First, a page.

attr_reader :name
def initialize(name)
@name = name
end
end
basic.klass

Class

ptr->s...
class Ruby < Language
CREATOR = :matz
@origin = :japan
end
basic.klass

Class

ptr->super

Language

iv_tbl

{@origin: :ja...
When you subclass, you create a
new RClass with
super=(parent) and
klass=Class
When you instantiate a class, you
create a new RObject with
klass=(the class)
Method lookup
Class methods
class Foo
def bar
:baz
end
end

class Foo
def self.bar
:baz
end
end

Foo.new.bar

Foo.baz

We know how
this ...
SINGLETON CLASSES
class Klass
def foo; end
end
obj = Klass.new
def obj.bar ; end

ptr->super
(superclass)

basic.klass
(class)
Image borrowe...
Singleton classes get type T_ICLASS.
T_ICLASS objects are never*
returned to ruby-land methods.
*for sufficiently loose defi...
class
def
end
class
def
end

A
foo ; end
B < A
self.bar ; end

ptr->super
(superclass)

basic.klass
(class)
Image borrowed...
class
def
end
class
def
end

A
foo ; end
B < A
self.bar ; end

ptr->super
(superclass)

basic.klass
(class)
Image borrowed...
MODULE INHERITANCE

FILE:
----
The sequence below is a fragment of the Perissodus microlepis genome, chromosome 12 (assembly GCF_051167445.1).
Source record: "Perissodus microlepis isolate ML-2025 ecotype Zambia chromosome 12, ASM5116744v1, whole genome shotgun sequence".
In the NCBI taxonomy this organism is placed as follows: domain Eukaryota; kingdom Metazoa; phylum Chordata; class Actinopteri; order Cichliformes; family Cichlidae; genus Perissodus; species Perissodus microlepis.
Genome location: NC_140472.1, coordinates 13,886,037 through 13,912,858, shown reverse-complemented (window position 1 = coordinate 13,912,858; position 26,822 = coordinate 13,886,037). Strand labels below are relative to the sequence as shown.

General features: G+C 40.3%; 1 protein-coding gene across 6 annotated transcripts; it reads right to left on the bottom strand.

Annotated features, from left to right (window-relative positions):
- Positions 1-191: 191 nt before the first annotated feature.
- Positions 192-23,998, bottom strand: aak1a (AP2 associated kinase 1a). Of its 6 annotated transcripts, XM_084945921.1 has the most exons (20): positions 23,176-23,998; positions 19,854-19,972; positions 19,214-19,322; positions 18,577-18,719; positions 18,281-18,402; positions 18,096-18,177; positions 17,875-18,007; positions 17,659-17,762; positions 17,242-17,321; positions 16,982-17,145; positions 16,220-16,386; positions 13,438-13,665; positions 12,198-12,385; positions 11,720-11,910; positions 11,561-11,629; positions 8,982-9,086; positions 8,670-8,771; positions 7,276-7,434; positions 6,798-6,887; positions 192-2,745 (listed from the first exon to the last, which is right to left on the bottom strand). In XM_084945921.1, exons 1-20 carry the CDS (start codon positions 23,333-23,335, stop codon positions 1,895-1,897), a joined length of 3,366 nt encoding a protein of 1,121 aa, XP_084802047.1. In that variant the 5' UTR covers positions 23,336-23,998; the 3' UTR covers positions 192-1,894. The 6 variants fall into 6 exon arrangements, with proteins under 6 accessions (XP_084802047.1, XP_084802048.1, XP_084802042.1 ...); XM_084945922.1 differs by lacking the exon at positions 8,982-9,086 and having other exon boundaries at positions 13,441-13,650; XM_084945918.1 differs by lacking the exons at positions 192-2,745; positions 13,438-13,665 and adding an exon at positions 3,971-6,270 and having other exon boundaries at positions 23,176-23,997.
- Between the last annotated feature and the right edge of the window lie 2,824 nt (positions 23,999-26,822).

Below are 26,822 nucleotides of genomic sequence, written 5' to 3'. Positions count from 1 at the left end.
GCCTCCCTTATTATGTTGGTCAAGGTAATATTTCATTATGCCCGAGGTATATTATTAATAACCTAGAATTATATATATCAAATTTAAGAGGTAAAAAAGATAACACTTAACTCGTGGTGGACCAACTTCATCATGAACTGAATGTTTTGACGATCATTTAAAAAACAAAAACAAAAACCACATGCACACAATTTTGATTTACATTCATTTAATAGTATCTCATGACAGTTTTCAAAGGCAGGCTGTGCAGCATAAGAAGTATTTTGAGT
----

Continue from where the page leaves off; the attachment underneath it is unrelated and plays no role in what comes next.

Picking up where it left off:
MRI SOURCE SPELUNKING
First, check out the source
github.com/ruby/ruby
google “<your editor> ctags”
CASE STUDY:
How does Array#cycle work?
brb live demo
Builtin types have a <type>.c
(string.c, array.c, proc.c, re.c, etc.)
Interesting methods tend to be in
those files
They are always present inside
double quotes
(easy to search for)
The next parameter after the
string is the C function name
e.g. Search for “upcase” (with the
quotes) in string.c and follow the
chain.
Most of the supporting VM
internals are in vm_*.c
Garbage collection is in gc.c
Don’t look at parse.y.
Trust me.
Almost all of the stuff we’ve
looked at today is in object.c,
class.c, or ruby.h
I mostly look up definitions of
built-in methods
Further reading:
Ruby under a Microscope
http://patshaughnessy.net/ruby-under-a-microscope

Ruby Hacking Guide
http://ruby...
Thanks, questions?
Learn Ruby by Reading the Source
Learn Ruby by Reading the Source
Learn Ruby by Reading the Source
Learn Ruby by Reading the Source
Learn Ruby by Reading the Source
Learn Ruby by Reading the Source
Learn Ruby by Reading the Source
Learn Ruby by Reading the Source
Learn Ruby by Reading the Source
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Learn Ruby by Reading the Source

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An updated version of a talk I've given a few times before; this one explains ruby's object model with a bit more lucidity and more C.

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Transcript of "Learn Ruby by Reading the Source"